Hey ya! It is highly recommended for our patients with dyslipidemia and heart diseases. Well well, this is a helpful discovery 🙂
Hey ya! It is highly recommended to our dyslipidemic patients Roj! A very helpful discovery in health care and research.
Oo nga eh. I hope more research will be done about this healthy treat, maybe even someday hospitals will consider adding it to their daily supply of meals to their patients. 🙂
that’s a good idea…indeed
<— Craving! 😀 It tastes good and it's good for you! win-win 😀
It’s about time someone wrote about taho. 🙂 Sadly, I don’t hear that “battlecry” in the morning anymore. Dunno where all the mangtataho have gone. I used to eat taho when I was a kid, but I’ve stopped since news reports that showed taho being made in unsanitary conditions.
Sad to hear that AJ. 😦 Instances like that can’t be avoided I guess. Sana lang yung taho dito sanitized (siguro naman kasi until now I’m still alive :)) Anyway, hopefully a battlecry will be heard in your area again – that which is surely sanitized na. 🙂
I miss taho so much ,the one being sold on the street .kakamis yung sago at arnibal na mainit init pa.
i love taho! but not too much arnibal please!! =D
same here.. I don’t like it too sweet. I prefer the soya part, I guess it’s the healthier part. hehe. Thanks Ian! 🙂
our family loves taho too. in fact we have this taho vendor 8 years ago who would still come to our house on weekends to deliver our dose of taho. And he still gives us his old price of P10 for a big bowl. sulit! 🙂
Sulit nga! Yung taho ba dyan may gatas? Different places have different ways of making taho kasi. Pansin ko lang. Wish ko nga matikman ang lahat ng taho sa ‘Pinas, that’s why in every place that I traveled I make sure to have one. hehe. BTW, I love your site’s name ‘itsberyllicious’ 🙂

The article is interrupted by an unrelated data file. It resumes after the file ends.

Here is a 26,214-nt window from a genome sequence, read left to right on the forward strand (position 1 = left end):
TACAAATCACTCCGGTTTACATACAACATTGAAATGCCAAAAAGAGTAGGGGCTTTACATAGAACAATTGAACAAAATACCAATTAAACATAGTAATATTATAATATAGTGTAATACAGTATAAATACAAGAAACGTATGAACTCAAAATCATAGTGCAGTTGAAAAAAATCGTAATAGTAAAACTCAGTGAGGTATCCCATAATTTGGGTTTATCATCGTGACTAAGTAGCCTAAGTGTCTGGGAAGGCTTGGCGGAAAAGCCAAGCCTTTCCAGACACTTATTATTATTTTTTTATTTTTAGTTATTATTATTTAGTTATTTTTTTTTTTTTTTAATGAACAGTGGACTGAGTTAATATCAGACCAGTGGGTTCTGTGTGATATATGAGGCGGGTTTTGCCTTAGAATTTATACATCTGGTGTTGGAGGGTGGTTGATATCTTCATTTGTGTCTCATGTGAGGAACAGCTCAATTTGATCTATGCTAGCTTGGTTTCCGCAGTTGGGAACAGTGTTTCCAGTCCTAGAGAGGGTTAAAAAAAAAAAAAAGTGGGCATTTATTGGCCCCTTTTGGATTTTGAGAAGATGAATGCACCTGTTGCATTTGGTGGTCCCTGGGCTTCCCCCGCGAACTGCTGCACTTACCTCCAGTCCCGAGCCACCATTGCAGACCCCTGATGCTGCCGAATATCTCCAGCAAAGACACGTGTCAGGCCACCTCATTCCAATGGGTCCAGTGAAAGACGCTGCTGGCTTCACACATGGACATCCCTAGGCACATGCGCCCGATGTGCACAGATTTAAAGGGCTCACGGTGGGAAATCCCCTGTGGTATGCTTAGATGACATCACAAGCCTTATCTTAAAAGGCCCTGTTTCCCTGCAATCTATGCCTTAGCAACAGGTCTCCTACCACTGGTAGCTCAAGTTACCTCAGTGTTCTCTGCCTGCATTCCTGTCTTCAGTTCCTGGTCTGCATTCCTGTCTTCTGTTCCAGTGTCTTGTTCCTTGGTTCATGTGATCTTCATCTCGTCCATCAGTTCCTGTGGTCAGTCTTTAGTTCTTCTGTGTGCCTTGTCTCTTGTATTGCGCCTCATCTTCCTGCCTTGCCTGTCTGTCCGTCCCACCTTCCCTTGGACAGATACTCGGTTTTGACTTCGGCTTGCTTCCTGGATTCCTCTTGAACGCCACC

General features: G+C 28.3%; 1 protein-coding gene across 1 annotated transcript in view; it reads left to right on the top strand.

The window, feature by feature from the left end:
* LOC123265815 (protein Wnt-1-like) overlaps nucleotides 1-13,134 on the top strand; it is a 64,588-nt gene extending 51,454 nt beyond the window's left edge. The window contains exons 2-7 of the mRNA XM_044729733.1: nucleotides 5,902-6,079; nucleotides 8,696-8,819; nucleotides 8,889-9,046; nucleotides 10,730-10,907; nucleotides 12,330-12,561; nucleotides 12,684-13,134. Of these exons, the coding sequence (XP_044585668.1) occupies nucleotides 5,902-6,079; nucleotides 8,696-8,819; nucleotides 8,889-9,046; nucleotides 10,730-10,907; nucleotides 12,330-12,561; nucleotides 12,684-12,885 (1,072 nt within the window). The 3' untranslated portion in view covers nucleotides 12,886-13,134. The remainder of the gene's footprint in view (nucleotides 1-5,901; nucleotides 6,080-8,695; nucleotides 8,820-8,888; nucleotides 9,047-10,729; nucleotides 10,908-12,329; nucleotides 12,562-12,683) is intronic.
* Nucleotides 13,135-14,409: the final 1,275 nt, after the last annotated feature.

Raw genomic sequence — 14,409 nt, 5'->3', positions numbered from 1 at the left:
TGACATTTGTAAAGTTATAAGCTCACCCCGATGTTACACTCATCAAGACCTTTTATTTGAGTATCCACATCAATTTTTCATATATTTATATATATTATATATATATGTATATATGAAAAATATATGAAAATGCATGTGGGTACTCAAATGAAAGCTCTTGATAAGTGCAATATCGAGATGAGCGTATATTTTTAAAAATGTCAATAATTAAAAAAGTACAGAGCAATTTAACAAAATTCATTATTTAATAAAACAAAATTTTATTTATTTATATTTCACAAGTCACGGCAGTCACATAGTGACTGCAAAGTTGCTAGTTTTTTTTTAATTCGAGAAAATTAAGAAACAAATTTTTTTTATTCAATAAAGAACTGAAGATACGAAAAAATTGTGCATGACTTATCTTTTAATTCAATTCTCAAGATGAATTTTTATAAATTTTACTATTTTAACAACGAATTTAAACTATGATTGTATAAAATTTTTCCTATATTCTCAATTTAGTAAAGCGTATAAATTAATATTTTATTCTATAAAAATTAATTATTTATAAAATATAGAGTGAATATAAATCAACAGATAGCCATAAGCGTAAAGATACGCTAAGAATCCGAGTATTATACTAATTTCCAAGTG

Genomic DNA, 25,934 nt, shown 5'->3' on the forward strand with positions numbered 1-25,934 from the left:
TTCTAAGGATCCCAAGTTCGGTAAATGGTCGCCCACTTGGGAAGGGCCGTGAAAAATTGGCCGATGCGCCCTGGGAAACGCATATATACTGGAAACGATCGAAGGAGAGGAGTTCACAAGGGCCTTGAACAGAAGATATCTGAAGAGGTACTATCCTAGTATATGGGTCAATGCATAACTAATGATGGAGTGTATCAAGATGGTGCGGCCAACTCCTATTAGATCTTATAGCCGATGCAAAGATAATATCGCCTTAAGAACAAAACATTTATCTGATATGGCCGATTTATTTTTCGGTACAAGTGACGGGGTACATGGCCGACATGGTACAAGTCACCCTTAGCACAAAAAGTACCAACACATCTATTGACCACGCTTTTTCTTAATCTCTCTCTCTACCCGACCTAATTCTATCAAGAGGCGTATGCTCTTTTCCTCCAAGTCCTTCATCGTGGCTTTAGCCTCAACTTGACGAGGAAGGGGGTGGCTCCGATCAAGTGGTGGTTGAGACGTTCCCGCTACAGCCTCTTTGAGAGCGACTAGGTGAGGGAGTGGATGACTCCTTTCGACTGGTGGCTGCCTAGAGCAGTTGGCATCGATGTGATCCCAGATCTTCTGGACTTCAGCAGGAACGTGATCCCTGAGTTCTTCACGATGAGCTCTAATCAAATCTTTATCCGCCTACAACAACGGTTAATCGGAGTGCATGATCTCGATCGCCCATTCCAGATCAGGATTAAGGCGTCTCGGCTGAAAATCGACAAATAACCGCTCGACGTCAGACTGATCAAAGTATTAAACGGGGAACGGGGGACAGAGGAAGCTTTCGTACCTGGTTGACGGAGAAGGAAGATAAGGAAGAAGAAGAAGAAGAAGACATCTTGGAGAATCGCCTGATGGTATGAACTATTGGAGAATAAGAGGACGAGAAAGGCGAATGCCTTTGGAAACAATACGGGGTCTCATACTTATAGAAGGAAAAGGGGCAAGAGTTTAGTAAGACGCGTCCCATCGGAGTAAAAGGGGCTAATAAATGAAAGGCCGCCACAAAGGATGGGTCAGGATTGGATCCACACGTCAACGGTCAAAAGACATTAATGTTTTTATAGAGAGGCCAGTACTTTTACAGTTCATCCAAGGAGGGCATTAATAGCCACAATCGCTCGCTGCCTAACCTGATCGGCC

I love taho! As in! Pero gusto ko mainit pa siya sobra
i love taho pero di masyado dumadaan ang nagbebenta dito sa amin.. hmm
Taho is one of my favorite food items to eat especially in the morning! 😀 When we hear manong magtataho, we’d usually run out the house holding big mugs.. haha.. XD Though I love the regular taho, I want to try other taho variants too, like the strawberry one in Baguio.. 😀
Same here. The strawberry taho is also one of my must eats in the future.. Just knew about it last night after watching the GMA Travel Special. Let me know if you’ve tried it! Thanks for dropping by! 🙂
I miss taho. I rarely see mamang magtataho these days 😦
aw.. 😦 Would you like me to ask our mamang taho here to come at your place? 😉 just kidding.. thanks for dropping by!
i love taho. we grew up eating taho daily. it’s also a good thing our village allows magtataho to go around the village in the morning.
this is an informative post! i love taho but for awhile I couldn’t find any taho vendor around our village so i got into the frozen taho and love it too!!! knowing the health benefit is just bonus!!
You will end up diabetic with the load of syrup though
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I love taho too i use to eat every morning … 🙂